One can see that these two approaches are extremely different, but some of the metabolite biomarkers are the same. It has been shown that "nadh" and "pi" are the important factors for detecting diabetes. We can conclude that both our proposed methods are effective for identifying the metabolite biomarkers for diseases.

Conclusions

In this paper, we first develop a computational method to identify significant genes and metabolites for metabolic diseases. LP based strategy is then utilized to obtain flux profiles in disease/normal samples. Gene expression data in two pairs of samples at disease/normal states contributes to discovering genes and metabolites that can be potential biomarkers. We then further present a second novel approach to identify the significant metabolites for the metabolic disease. We also employ the constraint-based flux distribution to analyze the metabolic network. The clustering method makes it possible to identify the subgraphs with the common properties, which is a key step to construct the RRN with Cytoscape. To evaluate the reaction in the network, we propose the PageRank algorithm to evaluate the node. We integrate the flux value and the rank result to select the significant reactions, from which the related metabolites biomarkers can be identified. The integration of genome-scale human metabolic network data with gene expression levels offers a new way for systematically identifying potential biomarkers.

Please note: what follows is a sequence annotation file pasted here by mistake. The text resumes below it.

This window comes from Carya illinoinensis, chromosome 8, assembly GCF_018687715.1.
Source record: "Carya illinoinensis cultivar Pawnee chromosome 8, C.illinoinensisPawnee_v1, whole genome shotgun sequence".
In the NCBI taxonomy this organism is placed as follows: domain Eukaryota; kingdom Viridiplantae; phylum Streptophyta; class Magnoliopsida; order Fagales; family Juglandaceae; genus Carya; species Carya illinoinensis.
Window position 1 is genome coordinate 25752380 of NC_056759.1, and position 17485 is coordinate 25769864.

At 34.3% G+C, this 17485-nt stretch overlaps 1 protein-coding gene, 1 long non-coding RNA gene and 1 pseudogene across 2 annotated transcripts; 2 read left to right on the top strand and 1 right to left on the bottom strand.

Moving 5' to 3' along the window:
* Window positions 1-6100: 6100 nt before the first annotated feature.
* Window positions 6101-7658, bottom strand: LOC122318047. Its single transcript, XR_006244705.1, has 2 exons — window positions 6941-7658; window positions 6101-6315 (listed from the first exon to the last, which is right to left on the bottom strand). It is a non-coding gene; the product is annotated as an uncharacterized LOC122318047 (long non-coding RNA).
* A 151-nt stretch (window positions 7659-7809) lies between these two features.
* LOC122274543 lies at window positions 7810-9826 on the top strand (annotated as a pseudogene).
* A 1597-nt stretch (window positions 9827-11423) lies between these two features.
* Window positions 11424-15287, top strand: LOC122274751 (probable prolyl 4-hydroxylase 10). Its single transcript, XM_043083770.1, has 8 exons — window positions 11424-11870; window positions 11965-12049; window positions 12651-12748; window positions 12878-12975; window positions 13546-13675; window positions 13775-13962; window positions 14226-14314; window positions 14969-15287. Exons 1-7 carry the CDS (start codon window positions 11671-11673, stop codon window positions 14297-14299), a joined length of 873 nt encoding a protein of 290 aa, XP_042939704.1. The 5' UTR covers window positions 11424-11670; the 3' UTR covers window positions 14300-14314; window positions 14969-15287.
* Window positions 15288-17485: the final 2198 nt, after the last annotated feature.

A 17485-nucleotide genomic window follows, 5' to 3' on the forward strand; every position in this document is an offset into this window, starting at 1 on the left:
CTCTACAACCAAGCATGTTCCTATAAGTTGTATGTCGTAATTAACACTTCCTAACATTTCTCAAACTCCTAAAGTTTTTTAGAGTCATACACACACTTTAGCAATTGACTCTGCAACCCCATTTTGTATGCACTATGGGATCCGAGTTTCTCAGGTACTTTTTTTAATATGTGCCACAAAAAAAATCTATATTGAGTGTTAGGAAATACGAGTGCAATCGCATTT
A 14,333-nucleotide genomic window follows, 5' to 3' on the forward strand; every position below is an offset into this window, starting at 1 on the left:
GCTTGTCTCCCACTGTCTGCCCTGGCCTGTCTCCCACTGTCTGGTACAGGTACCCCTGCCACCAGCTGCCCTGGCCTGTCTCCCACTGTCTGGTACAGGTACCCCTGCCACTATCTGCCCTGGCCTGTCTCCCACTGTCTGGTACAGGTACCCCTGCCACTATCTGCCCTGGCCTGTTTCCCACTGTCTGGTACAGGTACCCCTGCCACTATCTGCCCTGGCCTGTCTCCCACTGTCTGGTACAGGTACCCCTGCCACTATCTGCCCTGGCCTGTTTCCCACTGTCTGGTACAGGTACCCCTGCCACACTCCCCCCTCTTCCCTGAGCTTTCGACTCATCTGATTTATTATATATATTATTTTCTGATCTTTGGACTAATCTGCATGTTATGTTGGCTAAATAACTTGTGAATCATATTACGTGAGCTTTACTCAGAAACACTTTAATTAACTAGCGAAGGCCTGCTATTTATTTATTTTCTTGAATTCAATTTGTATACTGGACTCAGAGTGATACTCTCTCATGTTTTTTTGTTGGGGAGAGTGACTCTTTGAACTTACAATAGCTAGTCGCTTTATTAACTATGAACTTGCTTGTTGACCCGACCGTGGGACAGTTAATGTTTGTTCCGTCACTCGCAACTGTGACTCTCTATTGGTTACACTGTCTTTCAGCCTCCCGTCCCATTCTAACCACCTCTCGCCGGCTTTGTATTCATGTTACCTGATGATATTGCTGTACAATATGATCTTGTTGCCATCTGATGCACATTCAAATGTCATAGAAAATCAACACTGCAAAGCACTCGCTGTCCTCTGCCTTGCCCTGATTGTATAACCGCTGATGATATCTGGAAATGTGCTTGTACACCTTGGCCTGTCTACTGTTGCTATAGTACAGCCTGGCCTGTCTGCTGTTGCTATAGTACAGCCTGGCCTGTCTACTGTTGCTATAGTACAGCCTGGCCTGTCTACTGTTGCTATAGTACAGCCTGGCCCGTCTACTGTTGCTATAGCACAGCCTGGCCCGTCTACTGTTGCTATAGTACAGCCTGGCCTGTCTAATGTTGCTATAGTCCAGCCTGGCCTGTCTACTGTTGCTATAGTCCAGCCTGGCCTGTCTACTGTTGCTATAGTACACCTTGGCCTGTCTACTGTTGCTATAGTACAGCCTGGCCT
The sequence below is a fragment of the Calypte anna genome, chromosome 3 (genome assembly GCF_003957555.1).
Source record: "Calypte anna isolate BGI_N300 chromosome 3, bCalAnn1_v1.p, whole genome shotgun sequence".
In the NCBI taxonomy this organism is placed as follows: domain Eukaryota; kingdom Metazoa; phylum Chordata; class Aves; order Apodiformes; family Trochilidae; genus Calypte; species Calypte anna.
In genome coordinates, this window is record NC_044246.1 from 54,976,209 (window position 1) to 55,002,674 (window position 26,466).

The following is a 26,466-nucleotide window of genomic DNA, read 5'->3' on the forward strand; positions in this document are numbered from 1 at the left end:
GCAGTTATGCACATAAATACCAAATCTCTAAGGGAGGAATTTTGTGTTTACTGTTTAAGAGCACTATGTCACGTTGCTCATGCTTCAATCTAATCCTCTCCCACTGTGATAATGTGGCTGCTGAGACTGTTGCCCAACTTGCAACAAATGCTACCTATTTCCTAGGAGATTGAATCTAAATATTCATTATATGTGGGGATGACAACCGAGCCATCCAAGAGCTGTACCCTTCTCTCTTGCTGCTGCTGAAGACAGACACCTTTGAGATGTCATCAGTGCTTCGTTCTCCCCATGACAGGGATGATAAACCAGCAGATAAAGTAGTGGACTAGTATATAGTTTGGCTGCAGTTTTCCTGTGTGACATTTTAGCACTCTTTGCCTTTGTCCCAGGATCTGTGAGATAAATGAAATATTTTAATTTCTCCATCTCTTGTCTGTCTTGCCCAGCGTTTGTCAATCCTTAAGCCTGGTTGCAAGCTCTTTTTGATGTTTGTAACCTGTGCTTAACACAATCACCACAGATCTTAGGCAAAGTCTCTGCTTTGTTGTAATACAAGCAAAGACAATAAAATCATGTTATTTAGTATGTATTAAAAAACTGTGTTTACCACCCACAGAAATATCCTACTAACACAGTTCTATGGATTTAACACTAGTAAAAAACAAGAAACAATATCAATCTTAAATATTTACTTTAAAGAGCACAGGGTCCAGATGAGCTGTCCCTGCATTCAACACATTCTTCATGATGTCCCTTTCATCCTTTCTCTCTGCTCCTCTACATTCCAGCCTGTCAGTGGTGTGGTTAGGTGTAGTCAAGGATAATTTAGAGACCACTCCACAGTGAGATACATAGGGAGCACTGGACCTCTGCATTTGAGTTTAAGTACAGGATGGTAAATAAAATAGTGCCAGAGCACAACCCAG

Competing interests